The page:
What’s gone from the internet, after all, isn’t “truth,” but trust: the sense that the people and things we encounter are what they represent themselves to be. Years of metrics-driven growth, lucrative manipulative systems, and unregulated platform marketplaces, have created an environment where it makes more sense to be fake online — to be disingenuous and cynical, to lie and cheat, to misrepresent and distort — than it does to be real.

A Woman’s Rights

When Ronald Reagan was governor of California, he signed one of the most liberal abortion laws in the land, in 1967. As late as 1972, a Gallup poll found that 68 percent of Republicans thought that the decision to have an abortion should be made solely by a woman and her doctor.

But after Roe, a handful of Republican strategists recognized in abortion an explosively emotional issue that could motivate evangelical voters and divide Democrats. In 1980, as Mr. Reagan ran for president, he raised the cause high, and he framed it in terms of the rights of the unborn.

How a Crowdsourced Novel Became a Young-Adult Obsession

Wattpad holds special appeal for Todd because it enables writers with backgrounds like hers—writers whose books would otherwise “never see the light of day because their names aren’t known, or they don’t have whatever following, or they don’t have experience in publishing”—to share stories that resonate with readers, regardless of whether those stories charm literary editors in New York. She worked with Simon & Schuster to publish her first book outside the After series, a retelling of Little Women called The Spring Girls. But she argues that publishing houses—“kind of an old machine”—are accelerating their decline by failing to consider a wide range of voices or offer young readers relatable protagonists. “The content that they’re pushing on young people is not what they want to read.”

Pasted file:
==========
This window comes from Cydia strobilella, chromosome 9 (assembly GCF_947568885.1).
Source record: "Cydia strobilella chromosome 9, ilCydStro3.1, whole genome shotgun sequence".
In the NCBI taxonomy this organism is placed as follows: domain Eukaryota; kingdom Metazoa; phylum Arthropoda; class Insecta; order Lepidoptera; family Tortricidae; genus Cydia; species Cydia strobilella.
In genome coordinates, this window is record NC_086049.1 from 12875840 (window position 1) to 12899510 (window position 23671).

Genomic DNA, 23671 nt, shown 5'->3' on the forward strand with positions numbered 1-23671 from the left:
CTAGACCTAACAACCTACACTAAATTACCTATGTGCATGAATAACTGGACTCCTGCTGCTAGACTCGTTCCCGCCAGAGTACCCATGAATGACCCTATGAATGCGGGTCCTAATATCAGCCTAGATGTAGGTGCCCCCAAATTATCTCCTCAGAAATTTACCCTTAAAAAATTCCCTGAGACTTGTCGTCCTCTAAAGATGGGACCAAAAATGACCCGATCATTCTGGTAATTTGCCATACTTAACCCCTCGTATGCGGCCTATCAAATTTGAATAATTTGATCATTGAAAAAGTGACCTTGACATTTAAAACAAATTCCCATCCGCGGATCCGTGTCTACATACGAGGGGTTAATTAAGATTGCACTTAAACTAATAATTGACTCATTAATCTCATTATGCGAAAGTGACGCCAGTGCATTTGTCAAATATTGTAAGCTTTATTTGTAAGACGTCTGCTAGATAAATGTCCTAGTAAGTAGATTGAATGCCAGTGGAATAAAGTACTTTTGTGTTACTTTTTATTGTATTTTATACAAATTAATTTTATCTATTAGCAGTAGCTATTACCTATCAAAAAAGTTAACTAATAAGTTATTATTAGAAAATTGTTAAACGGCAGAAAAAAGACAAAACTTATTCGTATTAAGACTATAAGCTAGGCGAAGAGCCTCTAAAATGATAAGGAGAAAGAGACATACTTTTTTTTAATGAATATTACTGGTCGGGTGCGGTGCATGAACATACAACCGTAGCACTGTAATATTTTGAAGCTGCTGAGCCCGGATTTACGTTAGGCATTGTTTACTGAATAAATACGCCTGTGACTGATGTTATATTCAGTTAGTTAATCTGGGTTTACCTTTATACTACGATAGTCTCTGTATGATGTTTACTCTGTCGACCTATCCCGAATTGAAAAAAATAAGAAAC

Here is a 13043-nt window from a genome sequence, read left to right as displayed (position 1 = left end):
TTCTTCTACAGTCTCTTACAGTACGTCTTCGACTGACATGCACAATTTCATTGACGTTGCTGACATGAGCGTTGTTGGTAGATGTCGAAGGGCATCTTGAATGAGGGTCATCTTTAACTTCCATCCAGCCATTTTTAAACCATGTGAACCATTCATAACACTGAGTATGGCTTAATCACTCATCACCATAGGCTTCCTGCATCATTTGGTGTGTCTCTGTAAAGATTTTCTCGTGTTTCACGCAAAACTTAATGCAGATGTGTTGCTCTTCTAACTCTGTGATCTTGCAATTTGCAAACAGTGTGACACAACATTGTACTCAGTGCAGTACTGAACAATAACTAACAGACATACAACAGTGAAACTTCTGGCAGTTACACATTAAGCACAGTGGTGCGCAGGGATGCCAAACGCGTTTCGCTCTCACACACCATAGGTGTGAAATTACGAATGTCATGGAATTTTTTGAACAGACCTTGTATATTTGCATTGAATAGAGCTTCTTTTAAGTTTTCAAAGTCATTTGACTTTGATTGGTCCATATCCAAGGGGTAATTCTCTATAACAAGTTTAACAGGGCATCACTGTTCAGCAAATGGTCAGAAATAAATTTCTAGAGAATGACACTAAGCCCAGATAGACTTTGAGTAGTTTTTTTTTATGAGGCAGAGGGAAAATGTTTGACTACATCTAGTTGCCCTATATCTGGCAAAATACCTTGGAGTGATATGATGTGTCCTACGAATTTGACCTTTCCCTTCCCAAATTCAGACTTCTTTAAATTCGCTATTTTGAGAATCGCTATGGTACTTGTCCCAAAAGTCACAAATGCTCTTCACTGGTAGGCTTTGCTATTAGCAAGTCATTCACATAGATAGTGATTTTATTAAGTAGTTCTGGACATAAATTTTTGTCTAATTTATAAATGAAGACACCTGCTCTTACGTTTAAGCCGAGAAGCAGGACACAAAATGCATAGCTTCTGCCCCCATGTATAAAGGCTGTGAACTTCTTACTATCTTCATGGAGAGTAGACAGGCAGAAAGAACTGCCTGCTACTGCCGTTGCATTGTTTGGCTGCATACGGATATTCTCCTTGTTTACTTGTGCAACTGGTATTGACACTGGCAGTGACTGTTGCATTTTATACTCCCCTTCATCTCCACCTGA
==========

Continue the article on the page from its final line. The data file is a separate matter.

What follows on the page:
Rather than outlining her books—“it just messes up my entire story”—she prefers to “write socially.” With After, she’d review the comments on her most recent chapter and then tweak the story’s plot: If readers finished the section feeling happy, she’d throw in a twist to make them sad. If they were incensed at Harry, she’d have Tessa misbehave. “I had feedback every day, all day,” Todd said. “I always just felt like a puppet master playing with everybody’s emotions and doing this with the characters.” Wattpad is going even further by analyzing data on its stories—including sentence structure, vocabulary, readers’ comments, and popularity—in an effort to deduce exactly what makes a book succeed. In time, it may try to automate the editing process.

There’s something to be said for democratizing distribution and bypassing gatekeepers, but this is more design than art. Market research, user testing, focus groups, pandering. Still, it’s not without value:

After’s breed of graphic hyperrealism has largely been purged from young-adult fiction, says Lizzie Skurnick, a writer and editor of YA novels and the author of Shelf Discovery: The Teen Classics We Never Stopped Reading. (Todd more specifically identifies as a “new adult” author, a burgeoning category that emerged from self-published authors’ attempts to bridge the gap between Nancy Drew and Fifty Shades of Grey.) For years, Skurnick says, books for kids and teens were read mostly by kids and teens. But Harry Potter elevated the genre into a family affair, and parental supervision did precisely what it always does to sex. “There has been a sanitization. The YA of my era—of the ’70s and ’80s—was able to be explicit, because no one was looking at it,” Skurnick told me. “Readers hunger for anything they actually experience.”

What Is Glitter?

So: what is glitter?

A manipulation of humans’ inherent desire for fresh water. An intangible light effect made physical. Mostly plastic, and often from New Jersey. Disposable by design but, it turns out, not literally disposable. A way to make long winter nights slightly brighter, despite the offshore presence of Germans. An object in which the inside of a potato chip bag meets the aurora borealis.

Why Did America Give Up on Mass Transit? (Don’t Blame Cars.)

Service drives demand. When riders started to switch to the car in the early postwar years, American transit systems almost universally cut service to restore their financial viability. But this drove more people away, producing a vicious cycle until just about everybody who could drive, drove. In the fastest-growing areas, little or no transit was provided at all, because it was deemed to be not economically viable. Therefore, new suburbs had to be entirely auto-oriented. As poverty suburbanizes, and as more jobs are located in suburban areas, the inaccessibility of transit on a regional scale is becoming a crisis.

The only way to reverse the vicious cycle in the U.S. is by providing better service up front. The riders might not come on day one, but numerous examples, from cities like Phoenix and Seattle, have shown that better service will attract more riders. This can, in turn, produce a virtuous cycle where more riders justify further improved service—as well as providing a stronger political base of support.